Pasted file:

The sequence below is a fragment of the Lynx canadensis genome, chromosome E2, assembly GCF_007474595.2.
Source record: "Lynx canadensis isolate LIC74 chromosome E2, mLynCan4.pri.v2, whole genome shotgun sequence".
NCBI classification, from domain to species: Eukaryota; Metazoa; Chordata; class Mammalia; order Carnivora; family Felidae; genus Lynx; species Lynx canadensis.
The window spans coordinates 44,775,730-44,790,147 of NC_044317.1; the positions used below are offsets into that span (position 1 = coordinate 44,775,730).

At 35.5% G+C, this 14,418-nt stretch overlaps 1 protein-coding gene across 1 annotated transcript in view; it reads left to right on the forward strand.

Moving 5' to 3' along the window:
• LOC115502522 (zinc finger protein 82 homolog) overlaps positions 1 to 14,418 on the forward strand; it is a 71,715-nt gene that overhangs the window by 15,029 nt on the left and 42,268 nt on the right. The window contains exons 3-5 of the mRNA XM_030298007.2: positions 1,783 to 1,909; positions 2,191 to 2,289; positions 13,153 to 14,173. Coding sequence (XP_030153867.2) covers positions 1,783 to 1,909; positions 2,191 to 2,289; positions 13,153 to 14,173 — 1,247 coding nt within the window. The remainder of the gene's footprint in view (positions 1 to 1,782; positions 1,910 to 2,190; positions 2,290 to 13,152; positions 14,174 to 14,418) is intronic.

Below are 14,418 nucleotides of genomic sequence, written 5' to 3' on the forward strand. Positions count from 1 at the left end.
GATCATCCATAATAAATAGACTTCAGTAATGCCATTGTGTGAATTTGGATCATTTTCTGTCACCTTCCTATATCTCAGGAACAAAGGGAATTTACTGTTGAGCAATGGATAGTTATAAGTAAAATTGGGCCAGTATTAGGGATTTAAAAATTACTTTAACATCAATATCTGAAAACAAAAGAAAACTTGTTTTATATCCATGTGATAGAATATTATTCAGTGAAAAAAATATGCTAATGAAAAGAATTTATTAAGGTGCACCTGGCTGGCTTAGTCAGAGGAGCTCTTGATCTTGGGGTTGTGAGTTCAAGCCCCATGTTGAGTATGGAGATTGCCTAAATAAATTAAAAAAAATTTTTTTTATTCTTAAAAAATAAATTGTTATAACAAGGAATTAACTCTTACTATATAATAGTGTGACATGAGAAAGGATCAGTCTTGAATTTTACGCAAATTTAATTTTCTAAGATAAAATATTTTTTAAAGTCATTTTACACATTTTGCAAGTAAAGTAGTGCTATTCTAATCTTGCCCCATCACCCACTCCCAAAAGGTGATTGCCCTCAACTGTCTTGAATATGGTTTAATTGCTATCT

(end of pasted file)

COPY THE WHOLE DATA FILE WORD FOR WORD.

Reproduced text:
The sequence below is a fragment of the Lynx canadensis genome, chromosome E2, assembly GCF_007474595.2.
Source record: "Lynx canadensis isolate LIC74 chromosome E2, mLynCan4.pri.v2, whole genome shotgun sequence".
NCBI classification, from domain to species: Eukaryota; Metazoa; Chordata; class Mammalia; order Carnivora; family Felidae; genus Lynx; species Lynx canadensis.
The window spans coordinates 44,775,730-44,790,147 of NC_044317.1; the positions used below are offsets into that span (position 1 = coordinate 44,775,730).

At 35.5% G+C, this 14,418-nt stretch overlaps 1 protein-coding gene across 1 annotated transcript in view; it reads left to right on the forward strand.

Moving 5' to 3' along the window:
• LOC115502522 (zinc finger protein 82 homolog) overlaps positions 1 to 14,418 on the forward strand; it is a 71,715-nt gene that overhangs the window by 15,029 nt on the left and 42,268 nt on the right. The window contains exons 3-5 of the mRNA XM_030298007.2: positions 1,783 to 1,909; positions 2,191 to 2,289; positions 13,153 to 14,173. Coding sequence (XP_030153867.2) covers positions 1,783 to 1,909; positions 2,191 to 2,289; positions 13,153 to 14,173 — 1,247 coding nt within the window. The remainder of the gene's footprint in view (positions 1 to 1,782; positions 1,910 to 2,190; positions 2,290 to 13,152; positions 14,174 to 14,418) is intronic.

Below are 14,418 nucleotides of genomic sequence, written 5' to 3' on the forward strand. Positions count from 1 at the left end.
GATCATCCATAATAAATAGACTTCAGTAATGCCATTGTGTGAATTTGGATCATTTTCTGTCACCTTCCTATATCTCAGGAACAAAGGGAATTTACTGTTGAGCAATGGATAGTTATAAGTAAAATTGGGCCAGTATTAGGGATTTAAAAATTACTTTAACATCAATATCTGAAAACAAAAGAAAACTTGTTTTATATCCATGTGATAGAATATTATTCAGTGAAAAAAATATGCTAATGAAAAGAATTTATTAAGGTGCACCTGGCTGGCTTAGTCAGAGGAGCTCTTGATCTTGGGGTTGTGAGTTCAAGCCCCATGTTGAGTATGGAGATTGCCTAAATAAATTAAAAAAAATTTTTTTTATTCTTAAAAAATAAATTGTTATAACAAGGAATTAACTCTTACTATATAATAGTGTGACATGAGAAAGGATCAGTCTTGAATTTTACGCAAATTTAATTTTCTAAGATAAAATATTTTTTAAAGTCATTTTACACATTTTGCAAGTAAAGTAGTGCTATTCTAATCTTGCCCCATCACCCACTCCCAAAAGGTGATTGCCCTCAACTGTCTTGAATATGGTTTAATTGCTATCT